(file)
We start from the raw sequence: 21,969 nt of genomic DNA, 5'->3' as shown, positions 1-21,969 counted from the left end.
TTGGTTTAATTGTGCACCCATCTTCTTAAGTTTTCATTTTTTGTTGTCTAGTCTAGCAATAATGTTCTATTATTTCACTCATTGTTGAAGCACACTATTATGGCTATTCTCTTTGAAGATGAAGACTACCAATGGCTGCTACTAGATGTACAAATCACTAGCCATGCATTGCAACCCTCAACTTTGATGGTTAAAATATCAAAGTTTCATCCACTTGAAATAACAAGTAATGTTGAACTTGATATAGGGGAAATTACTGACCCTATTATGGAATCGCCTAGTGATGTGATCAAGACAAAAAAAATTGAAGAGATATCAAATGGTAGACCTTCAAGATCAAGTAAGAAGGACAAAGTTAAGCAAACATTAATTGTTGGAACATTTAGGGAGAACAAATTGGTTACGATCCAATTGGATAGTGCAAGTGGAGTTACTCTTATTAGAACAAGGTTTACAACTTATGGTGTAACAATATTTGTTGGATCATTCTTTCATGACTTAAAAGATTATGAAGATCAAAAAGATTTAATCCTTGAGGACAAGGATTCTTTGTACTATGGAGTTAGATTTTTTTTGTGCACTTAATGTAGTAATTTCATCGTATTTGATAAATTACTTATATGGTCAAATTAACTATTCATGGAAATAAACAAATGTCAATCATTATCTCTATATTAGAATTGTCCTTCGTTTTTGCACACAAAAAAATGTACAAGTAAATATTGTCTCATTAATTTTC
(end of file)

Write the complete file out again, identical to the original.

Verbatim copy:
We start from the raw sequence: 21,969 nt of genomic DNA, 5'->3' as shown, positions 1-21,969 counted from the left end.
TTGGTTTAATTGTGCACCCATCTTCTTAAGTTTTCATTTTTTGTTGTCTAGTCTAGCAATAATGTTCTATTATTTCACTCATTGTTGAAGCACACTATTATGGCTATTCTCTTTGAAGATGAAGACTACCAATGGCTGCTACTAGATGTACAAATCACTAGCCATGCATTGCAACCCTCAACTTTGATGGTTAAAATATCAAAGTTTCATCCACTTGAAATAACAAGTAATGTTGAACTTGATATAGGGGAAATTACTGACCCTATTATGGAATCGCCTAGTGATGTGATCAAGACAAAAAAAATTGAAGAGATATCAAATGGTAGACCTTCAAGATCAAGTAAGAAGGACAAAGTTAAGCAAACATTAATTGTTGGAACATTTAGGGAGAACAAATTGGTTACGATCCAATTGGATAGTGCAAGTGGAGTTACTCTTATTAGAACAAGGTTTACAACTTATGGTGTAACAATATTTGTTGGATCATTCTTTCATGACTTAAAAGATTATGAAGATCAAAAAGATTTAATCCTTGAGGACAAGGATTCTTTGTACTATGGAGTTAGATTTTTTTTGTGCACTTAATGTAGTAATTTCATCGTATTTGATAAATTACTTATATGGTCAAATTAACTATTCATGGAAATAAACAAATGTCAATCATTATCTCTATATTAGAATTGTCCTTCGTTTTTGCACACAAAAAAATGTACAAGTAAATATTGTCTCATTAATTTTC